« Reply #23 on: March 14, 2012, 02:12:34 PM »

With this same logic, we learn to renounce. It is very difficult during modern times like now because there are many distractions. If we choose to take some time off at least once a week to study the dharma, we will learn to make the right choices and renunciation will be one of the choices.

Renounciation is a process........I like what Klein said here....we or I definitely cannot renounce everything and become a nun right now, but that does not mean I can not in the near future.

So the first step to start living a renounced life is to "get knowledge" and "collect merits", so attending dharma classes and volunteering/doing dharma work in a center would be greatly beneficial. For any lay person, I think this is the best way to start, as the hours you will spend in a dharma center, either attending dharma classes or doing some kind of dharma work, you are in actual fact, cutting down the time you would have spent on self gratification activities. Slowly and surely, those self gratification activities would bear no significance to you even if you do them less.

pgdharma

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Re: Living a renounced life in a modern world
« Reply #24 on: March 14, 2012, 03:14:46 PM »


With this same logic, we learn to renounce. It is very difficult during modern times like now because there are many distractions. If we choose to take some time off at least once a week to study the dharma, we will learn to make the right choices and renunciation will be one of the choices.

Yes in this modern age where there are so many distractions and worldly pleasures it is difficult to renounce but that doesn't mean it is not possible. Putting the first step in letting go of our attachments to worldly desires may be difficult but through practice, knowledge, understanding the dharma and putting in the effort it can be achieved. Knowing that all things are impermanent we will not want to grasp on to them. Step by step and consistency in our practice will eventually bear results when we realized the benefits of non-grasping.

ratanasutra

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Re: Living a renounced life in a modern world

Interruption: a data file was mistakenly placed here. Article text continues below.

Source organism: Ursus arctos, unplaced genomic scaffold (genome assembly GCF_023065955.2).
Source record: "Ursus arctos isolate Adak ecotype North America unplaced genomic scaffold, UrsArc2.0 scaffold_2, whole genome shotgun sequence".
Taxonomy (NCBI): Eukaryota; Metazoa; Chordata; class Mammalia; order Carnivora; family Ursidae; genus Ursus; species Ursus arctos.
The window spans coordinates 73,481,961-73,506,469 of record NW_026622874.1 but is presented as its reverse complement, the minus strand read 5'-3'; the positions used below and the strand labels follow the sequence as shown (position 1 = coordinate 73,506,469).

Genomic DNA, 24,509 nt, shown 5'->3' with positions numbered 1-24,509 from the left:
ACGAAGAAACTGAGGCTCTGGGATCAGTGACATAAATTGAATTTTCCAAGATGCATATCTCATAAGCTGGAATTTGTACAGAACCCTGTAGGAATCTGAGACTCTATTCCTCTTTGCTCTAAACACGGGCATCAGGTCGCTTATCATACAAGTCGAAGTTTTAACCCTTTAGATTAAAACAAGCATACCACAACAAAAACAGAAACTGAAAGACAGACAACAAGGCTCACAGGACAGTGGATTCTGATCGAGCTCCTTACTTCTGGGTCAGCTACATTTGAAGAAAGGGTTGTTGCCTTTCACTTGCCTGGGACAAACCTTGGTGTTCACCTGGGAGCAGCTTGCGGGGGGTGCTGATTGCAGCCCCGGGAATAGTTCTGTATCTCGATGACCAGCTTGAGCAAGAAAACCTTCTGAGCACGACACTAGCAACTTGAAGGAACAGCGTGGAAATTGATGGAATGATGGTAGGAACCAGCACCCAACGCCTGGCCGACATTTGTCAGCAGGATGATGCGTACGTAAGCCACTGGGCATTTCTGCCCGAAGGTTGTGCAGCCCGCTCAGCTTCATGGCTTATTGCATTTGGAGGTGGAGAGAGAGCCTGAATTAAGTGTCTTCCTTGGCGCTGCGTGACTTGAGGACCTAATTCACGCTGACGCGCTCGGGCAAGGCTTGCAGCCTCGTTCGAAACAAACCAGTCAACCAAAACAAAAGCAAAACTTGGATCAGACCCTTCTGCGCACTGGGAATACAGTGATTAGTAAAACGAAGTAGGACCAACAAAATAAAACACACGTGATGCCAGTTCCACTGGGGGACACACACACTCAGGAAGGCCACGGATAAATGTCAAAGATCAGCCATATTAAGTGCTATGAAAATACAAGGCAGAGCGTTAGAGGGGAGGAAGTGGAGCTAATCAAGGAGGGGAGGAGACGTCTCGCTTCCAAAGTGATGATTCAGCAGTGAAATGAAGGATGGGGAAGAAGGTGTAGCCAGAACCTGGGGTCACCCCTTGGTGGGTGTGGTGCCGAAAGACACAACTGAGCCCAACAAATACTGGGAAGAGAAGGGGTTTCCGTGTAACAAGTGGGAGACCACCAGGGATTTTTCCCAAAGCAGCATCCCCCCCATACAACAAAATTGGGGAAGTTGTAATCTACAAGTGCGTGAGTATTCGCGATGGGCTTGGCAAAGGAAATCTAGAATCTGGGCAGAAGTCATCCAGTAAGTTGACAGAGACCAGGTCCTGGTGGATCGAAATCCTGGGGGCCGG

« Reply #25 on: March 17, 2012, 07:49:22 PM »
"Is renunciation possible for a person in the modern world? How would someone attempt to go about achieving some form of renunciation."

i would say that in this modern world its not so easy for someone to completely have a renunciation to become a monk or nun for their whole life as there are so many distractions, different of culture, thought and believe. but that doesn't mean it impossible. 

Since it is not so easy to really completely have a renunciation so we can start step by step ie be a vegetarian, spend time to participate in virtuous activities which benefit other ie volunteer in different activities, attend class to gain some knowledge instead of spend time with normal activities for fun and our own happiness with bring no benefit. Or we can start on what we are attached to the most, to slowly cut it down until you feel nothing even you don't have it etc   

DS Star

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Re: Living a renounced life in a modern world
« Reply #26 on: March 21, 2012, 04:40:24 AM »
Basically, we need to be mindful when it comes to renounciation... and always check our mind if we are acquiring things for pleasure or for a higher purpose. No one can truly tell us if we've truly renounced or not by looking at our possessions, but they can by looking at our attitude towards our possessions.

Of course renounciation does not only target material possessions, but also attitude. For example, being vegetarian is also a form of renunciation... similar to fasting.

Q has put it very clearly that renunciation is not to be 'measured' by how much we let go of physical possessions but to check the most important part of it i.e. our motivation and how much we attach to our possessions. Rightly mentioned also that being vegetarian is renunciation as we have to let go of our attachment to meat.

Renunciation on the basic is to let go of comfortable life because that is what make us attach. When we have nothing, no nice clothe or even hairs, we have nothing to attach to. However, in modern day, certain possessions that deem luxury had became necessary tools to help us to spread dharma like big centre and big statues. Time has changed, we need to change to adapt to the need of today's people.